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Photo: Aytac Unal/Anadolu Agency/Getty Images

Google is launching the Local Experiments Project, an effort to fund dozens of new local news websites around the country and eventually around the world. The tech giant says it will have no editorial control over the sites, which will be built by partners it selects with local news expertise.

Why it matters: Big tech companies like Google and Facebook are often blamed for the demise of the local news business model. Now, both are trying to fix the broken local news ecosystem for the sake of their audiences, which they say crave more local news.

"Everything we do in this space tends to be open-sourced learnings. Our business models are not attached to these efforts. There's no requirement in any of these experiments that the partners use Google advertising tools."
— Richard Gingras, VP of news, Google

Details: The first effort within the new Local Experiments Project will be ‘The Compass Experiment," which is a partnership between Google and McClatchy to launch three new, digital-only local news operations on multiple platforms.

  • McClatchy will maintain sole editorial control and ownership of the sites and Google will have no input or involvement in any editorial efforts or decision making.
  • Google says the investments will be significant. "We will be spending many millions of dollars on this overall," says Richard Gingras, Google's VP of news.
  • McClatchy will choose 3 cities that are less than a half million people for the site launches. It hasn't announced any hiring plans, but people familiar with the efforts say there will eventually be people on the ground in those cities.
  • Smaller cities will be the focus. McClatchy CEO Craig Forman says it's targeting cities with less than a half million people because that's where local news decay is worst. Gingras says those cities are important because people there have a strong sense of community, which can harder to tap into at the metro and national levels.

Between the lines: McClatchy will be the first of many "experiments" within the Local Experiment Project. The goal is to use the lessons from McClatchy's efforts, and others in the future, to create a network of shared insights that can be leveraged by everyone in the local news business.

  • "This allows us to move beyond some of the incrementalism that seems like it's the core of our day-in and day-out job, but can hold us back from pursuing things related to a long-term vision," says Forman.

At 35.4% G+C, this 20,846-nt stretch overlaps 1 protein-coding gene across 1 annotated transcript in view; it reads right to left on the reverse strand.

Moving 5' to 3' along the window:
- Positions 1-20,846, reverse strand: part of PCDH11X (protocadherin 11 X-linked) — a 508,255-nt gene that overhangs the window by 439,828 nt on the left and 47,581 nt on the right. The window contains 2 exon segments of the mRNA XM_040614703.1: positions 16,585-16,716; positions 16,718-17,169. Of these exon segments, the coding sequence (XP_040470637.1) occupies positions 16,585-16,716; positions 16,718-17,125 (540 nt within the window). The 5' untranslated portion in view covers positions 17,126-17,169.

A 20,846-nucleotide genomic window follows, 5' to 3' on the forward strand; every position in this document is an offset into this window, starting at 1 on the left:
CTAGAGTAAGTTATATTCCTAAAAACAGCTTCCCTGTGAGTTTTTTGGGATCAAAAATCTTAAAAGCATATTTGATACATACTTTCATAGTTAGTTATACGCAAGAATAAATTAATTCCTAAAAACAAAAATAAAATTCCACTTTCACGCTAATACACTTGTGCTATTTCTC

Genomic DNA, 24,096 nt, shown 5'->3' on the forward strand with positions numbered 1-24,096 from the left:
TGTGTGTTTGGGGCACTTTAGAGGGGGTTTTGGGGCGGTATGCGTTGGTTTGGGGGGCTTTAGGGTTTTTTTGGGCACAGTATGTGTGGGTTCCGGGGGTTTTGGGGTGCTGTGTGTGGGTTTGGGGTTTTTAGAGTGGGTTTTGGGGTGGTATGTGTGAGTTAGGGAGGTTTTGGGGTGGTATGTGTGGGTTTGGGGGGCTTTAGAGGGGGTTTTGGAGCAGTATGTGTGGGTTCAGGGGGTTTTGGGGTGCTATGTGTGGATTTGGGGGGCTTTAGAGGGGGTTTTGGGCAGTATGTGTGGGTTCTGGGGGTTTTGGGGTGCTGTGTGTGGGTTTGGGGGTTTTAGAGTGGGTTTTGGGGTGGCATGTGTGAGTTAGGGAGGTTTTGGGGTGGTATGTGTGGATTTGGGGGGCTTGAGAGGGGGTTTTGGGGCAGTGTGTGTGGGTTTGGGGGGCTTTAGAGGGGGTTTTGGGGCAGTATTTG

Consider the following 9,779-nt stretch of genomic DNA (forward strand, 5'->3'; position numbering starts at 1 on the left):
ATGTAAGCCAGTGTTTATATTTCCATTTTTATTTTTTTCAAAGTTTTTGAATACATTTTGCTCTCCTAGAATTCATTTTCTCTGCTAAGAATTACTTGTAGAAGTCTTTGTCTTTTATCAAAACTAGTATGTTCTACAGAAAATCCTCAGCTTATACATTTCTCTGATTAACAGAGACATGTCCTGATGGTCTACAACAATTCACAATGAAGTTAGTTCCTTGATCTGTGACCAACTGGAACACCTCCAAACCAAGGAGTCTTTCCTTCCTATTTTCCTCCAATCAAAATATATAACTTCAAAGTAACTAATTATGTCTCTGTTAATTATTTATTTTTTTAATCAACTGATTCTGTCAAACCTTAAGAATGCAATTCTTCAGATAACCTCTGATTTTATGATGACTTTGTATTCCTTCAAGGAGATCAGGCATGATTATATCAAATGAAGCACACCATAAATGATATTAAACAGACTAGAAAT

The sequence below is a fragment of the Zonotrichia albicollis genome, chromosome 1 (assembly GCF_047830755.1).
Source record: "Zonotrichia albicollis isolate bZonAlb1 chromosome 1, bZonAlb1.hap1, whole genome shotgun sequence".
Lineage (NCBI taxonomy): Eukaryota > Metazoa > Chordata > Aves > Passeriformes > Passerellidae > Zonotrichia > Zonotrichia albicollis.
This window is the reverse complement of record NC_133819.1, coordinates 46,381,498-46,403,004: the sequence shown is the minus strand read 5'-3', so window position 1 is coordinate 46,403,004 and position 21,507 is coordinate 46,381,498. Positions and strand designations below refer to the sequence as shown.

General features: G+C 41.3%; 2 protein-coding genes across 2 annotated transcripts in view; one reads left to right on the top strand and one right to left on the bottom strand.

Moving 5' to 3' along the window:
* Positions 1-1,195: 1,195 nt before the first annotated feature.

• Google says it chose to partner with McClatchy to launch the project because it's a local news company with an existing relationship with Google and a strong technology background. McClatchy CEO Craig Forman is a former newsman and tech executive.
  • Google’s objective is to test the business models and operational aspects necessary to succeed in local news.

Be smart: Google has rolled out several local news efforts in the past few weeks, around the first anniversary of its Google News Initiative — a pledge to invest $300 million in news media transition to digital over three years. The Local Experiments Project will use funds from the broader Google News Initiative to fund the new sites.

What's next: If successful, Google may expand its tools and services to enable others to launch similar sites in other places in the U.S. and around the world. Gingras points to examples of news sites in Canada, France and the U.S. as examples of local news businesses that can thrive with the right strategies and investments.

Go deeper:

Go deeper

DOJ watchdog to probe whether officials sought to alter election results

Donald and Melania Trump exit Air Force One in West Palm Beach, Fla., on Jan. 20. Photo: Alex Edelman/AFP via Getty Images

The Justice Department's inspector general will investigate whether any current or former DOJ officials "engaged in an improper attempt to have DOJ seek to alter the outcome" of the 2020 election, the agency announced Monday.

Driving the news: The investigation comes in the wake of a New York Times report that alleged Jeffrey Clark, the head of DOJ's civil division, had plotted with President Trump to oust acting Attorney General Jeffery Rosen in a scheme to overturn the election results in Georgia.

2 hours ago - Podcasts

Google's chief health officer Karen DeSalvo on vaccinating America

Google on Monday became the latest Big Tech company to get involved with COVID-19 vaccinations. Not just by doing things like incorporating vaccination sites into its maps, but by helping to turn some of its offices and parking lots into vaccination sites.

Axios Re:Cap goes deeper into what Google is doing, and why now, with Dr. Karen DeSalvo, Google's chief health officer who previously worked at HHS and as health commissioner for New Orleans.

Biden signs order overturning Trump's transgender military ban

Photo: Tom Brenner/Getty Images

President Biden signed an executive order on Monday overturning the Trump administration's ban on transgender Americans serving in the military.

Why it matters: The ban, which allowed the military to bar openly transgender recruits and discharge people for not living as their sex assigned at birth, affected up to 15,000 service members, according to tallies from the National Center for Transgender Equality and Transgender American Veterans Association.